Research is an absolute must to become a successful soapmaker. My first batch was made in a pot held between my legs, stirred with a spoon. This method can takes hours to trace (combining the oils and lye water to a point they will not separate). We, or maybe it was just I, had not discovered that stick blending will reduce trace time to minutes. I made a half batch of the recipe below with no fragrance.
Can you be a crafter and have not watched Martha Stewart’s former TV show? To this day, I have many of her craft innovations. On this particular show, she discussed the benefits of Savon de Marseille and how to make it. There’ll be a blog post about Savon de Marseille later. Her list of supplies came from “The Sage” full name Majestic Mountain Sage. The Sage is a supplier to the handcrafted soap industry. In addition to raw materials, they have a large list of recipes for soaps and bath product submitted by customers. Thank you to The Sage for helping me create my first soap back in the day. I still make and sell that soap. It’s also my go-to recipe when I test new fragrances. The recipe below was added on November 4, 1997. Visit https://www.thesage.com/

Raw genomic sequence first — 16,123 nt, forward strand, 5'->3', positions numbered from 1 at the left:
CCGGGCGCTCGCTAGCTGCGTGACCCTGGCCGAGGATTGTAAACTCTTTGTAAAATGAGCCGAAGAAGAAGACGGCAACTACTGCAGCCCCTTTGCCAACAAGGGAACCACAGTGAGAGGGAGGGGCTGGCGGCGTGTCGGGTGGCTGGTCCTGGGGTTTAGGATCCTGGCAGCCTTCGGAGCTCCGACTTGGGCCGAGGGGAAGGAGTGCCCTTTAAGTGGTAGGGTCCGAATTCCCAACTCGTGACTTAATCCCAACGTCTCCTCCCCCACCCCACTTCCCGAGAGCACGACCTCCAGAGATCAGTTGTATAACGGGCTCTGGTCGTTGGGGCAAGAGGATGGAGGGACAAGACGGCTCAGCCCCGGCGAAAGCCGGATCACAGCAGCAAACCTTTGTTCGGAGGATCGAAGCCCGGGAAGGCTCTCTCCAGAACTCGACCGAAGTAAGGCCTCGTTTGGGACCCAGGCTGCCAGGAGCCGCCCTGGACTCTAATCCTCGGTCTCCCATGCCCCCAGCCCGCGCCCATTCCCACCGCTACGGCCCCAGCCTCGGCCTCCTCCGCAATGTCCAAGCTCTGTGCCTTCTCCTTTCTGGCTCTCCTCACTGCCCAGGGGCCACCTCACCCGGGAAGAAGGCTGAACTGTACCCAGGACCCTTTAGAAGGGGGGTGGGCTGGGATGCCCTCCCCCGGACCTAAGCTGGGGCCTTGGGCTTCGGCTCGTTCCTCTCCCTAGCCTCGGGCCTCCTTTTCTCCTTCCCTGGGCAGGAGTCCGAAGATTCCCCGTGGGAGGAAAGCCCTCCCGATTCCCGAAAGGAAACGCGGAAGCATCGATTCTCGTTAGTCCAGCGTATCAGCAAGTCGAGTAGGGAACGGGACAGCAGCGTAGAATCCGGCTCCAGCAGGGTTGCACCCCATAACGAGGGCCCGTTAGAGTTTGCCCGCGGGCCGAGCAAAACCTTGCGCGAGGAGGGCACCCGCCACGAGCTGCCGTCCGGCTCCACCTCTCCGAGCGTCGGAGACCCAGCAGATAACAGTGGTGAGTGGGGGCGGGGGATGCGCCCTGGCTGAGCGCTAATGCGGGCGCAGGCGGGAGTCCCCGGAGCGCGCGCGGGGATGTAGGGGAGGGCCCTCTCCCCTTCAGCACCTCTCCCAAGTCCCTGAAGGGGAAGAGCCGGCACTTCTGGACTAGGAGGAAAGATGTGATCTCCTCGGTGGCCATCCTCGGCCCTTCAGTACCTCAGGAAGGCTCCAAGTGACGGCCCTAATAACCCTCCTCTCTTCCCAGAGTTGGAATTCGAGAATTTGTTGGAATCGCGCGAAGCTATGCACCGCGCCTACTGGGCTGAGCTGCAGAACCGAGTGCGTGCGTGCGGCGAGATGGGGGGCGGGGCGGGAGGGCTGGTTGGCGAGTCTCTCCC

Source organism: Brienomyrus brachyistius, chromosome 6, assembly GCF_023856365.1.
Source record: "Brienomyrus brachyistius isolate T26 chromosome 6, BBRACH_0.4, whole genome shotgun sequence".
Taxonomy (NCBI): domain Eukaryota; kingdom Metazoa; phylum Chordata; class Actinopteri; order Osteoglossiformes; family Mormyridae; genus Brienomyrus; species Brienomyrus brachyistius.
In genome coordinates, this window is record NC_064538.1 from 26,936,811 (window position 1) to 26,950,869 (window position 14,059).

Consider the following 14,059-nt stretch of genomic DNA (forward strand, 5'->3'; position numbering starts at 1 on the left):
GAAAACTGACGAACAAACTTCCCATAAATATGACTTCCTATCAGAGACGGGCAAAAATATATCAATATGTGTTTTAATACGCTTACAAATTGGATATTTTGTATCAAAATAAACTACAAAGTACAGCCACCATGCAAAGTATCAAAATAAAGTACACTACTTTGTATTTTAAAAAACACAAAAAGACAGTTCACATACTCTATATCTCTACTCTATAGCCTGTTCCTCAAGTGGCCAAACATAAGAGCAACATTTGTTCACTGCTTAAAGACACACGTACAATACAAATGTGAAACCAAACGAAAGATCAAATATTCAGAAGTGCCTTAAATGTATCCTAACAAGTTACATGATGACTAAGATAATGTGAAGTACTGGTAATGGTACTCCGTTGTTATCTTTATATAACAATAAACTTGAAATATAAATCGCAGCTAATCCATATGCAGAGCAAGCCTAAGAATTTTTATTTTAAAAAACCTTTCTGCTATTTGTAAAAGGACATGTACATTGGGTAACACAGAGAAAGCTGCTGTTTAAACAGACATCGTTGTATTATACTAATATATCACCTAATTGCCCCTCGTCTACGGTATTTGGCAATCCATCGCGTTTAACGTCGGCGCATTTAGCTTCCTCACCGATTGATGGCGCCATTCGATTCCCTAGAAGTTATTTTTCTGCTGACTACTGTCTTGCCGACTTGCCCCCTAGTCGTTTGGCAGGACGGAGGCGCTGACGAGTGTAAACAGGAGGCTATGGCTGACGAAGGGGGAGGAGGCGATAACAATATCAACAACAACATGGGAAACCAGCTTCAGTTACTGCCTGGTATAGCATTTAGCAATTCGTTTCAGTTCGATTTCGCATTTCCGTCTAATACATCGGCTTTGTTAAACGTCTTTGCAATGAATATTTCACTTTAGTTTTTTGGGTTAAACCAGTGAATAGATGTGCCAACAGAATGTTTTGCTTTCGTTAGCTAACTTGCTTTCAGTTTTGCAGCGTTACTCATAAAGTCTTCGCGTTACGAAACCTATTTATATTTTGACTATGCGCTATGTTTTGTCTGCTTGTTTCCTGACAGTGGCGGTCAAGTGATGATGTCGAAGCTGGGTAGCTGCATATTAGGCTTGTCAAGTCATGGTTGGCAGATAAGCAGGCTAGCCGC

Three Oil Soap
8 oz wt Coconut Oil
8 oz wt Palm Oil
32 oz wt Olive Oil
18 fl oz Water
6.5 oz wt Sodium Hydroxide
To my revised recipe and quantities I added shea butter, jojoba oil, and castor oil. With my soap batter finished I added my fragrance, Patchouli & Honey, a sample received from another supplier. My first handcrafted soap was complete.
Patchouli & Honey has remained a fall and winter favorite. It’s an earthy scent with the sweet essence of honey. It’s definitely not your grandmother’s Patchouli.
The soap recipe above is incomplete for the beginner. You should understand basic soapmaking procedures before attempting to make soap. Visit “The Sage” for complete detailed instructions.